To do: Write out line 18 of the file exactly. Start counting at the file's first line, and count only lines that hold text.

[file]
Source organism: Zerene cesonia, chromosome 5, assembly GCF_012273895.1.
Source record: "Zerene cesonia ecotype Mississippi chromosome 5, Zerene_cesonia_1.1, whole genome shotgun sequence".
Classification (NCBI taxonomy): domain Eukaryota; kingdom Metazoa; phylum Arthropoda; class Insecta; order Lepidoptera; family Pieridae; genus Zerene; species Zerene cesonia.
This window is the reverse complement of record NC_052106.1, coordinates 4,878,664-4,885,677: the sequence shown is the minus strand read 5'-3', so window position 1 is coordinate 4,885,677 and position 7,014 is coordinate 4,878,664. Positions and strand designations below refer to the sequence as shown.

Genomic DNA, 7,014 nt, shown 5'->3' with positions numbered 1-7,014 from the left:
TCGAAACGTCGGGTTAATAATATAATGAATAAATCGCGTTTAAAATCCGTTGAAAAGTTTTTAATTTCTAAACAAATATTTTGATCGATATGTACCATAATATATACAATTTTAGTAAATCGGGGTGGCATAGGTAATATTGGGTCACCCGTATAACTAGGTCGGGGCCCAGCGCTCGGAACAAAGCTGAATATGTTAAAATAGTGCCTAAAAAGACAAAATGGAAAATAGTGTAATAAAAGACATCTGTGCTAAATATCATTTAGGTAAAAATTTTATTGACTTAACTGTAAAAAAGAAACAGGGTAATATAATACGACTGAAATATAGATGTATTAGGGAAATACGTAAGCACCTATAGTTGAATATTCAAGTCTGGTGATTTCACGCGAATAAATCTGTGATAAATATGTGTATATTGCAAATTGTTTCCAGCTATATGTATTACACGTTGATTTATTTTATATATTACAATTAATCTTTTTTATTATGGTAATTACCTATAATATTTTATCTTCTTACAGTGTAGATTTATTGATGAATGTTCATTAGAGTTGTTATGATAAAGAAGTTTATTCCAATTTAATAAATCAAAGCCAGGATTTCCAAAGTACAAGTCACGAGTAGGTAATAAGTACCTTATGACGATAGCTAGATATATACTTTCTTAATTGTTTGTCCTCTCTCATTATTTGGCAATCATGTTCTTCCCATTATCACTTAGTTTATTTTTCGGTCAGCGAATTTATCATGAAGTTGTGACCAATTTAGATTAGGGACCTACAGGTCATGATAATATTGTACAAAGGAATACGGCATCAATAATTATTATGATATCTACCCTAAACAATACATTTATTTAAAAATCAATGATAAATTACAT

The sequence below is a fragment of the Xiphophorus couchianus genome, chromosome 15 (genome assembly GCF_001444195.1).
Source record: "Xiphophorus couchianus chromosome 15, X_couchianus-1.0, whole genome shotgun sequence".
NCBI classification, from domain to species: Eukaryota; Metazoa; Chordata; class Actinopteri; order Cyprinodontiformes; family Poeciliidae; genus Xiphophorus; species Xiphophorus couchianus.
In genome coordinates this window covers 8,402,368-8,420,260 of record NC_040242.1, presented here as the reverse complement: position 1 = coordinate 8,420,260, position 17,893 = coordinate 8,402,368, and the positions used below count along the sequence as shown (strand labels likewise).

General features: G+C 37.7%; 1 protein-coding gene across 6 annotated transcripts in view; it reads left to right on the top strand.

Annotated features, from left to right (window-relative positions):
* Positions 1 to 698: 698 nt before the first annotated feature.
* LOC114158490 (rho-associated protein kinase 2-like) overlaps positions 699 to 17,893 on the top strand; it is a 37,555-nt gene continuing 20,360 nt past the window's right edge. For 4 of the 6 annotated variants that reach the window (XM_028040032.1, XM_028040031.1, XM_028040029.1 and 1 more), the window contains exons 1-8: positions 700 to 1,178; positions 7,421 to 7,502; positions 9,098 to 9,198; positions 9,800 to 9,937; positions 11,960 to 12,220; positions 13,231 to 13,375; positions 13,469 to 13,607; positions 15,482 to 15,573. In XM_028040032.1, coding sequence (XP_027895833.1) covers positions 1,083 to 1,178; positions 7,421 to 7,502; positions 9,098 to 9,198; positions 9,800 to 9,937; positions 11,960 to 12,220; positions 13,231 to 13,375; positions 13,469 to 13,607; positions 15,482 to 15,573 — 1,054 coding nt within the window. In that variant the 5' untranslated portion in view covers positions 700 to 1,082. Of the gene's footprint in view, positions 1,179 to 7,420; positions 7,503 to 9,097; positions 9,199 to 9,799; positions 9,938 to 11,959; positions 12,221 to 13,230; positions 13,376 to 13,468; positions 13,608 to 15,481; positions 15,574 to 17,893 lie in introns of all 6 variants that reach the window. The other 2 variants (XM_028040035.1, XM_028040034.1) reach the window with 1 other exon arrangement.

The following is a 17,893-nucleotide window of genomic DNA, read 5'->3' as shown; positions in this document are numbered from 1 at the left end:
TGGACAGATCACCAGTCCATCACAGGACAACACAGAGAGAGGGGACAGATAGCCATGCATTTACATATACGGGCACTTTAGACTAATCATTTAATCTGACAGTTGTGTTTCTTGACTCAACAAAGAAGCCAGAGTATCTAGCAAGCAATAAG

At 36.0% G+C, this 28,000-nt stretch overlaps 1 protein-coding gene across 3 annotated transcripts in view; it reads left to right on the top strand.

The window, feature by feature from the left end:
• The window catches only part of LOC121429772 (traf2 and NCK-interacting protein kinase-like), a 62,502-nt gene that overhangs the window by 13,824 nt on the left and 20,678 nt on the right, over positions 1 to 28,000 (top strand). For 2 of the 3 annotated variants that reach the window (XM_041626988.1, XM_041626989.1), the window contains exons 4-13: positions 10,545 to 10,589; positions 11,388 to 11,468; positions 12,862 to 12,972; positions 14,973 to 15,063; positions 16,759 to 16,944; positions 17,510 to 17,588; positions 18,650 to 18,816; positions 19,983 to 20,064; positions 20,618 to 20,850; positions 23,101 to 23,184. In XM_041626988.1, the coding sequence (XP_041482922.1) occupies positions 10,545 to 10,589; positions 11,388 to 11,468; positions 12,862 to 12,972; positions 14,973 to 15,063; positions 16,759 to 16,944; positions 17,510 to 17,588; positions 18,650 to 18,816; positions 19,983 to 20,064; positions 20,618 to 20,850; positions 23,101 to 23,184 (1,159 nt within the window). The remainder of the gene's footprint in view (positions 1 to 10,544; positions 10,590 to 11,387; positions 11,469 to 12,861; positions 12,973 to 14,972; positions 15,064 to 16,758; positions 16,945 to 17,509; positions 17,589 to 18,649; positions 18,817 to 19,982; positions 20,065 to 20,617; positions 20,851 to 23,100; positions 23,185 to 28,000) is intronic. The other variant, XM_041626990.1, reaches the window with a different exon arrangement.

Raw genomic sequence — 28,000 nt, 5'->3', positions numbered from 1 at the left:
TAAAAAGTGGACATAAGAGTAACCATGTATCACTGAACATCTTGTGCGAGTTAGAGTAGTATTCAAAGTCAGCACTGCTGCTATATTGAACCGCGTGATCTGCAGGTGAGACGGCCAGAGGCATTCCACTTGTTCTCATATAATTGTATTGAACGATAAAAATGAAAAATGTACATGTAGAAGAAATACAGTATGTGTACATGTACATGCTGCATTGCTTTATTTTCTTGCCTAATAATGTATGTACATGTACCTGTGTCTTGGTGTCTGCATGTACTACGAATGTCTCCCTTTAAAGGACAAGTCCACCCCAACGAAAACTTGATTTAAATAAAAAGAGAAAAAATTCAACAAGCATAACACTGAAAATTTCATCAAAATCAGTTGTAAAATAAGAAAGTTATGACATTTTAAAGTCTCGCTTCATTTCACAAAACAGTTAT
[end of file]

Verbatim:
The window, feature by feature from the left end: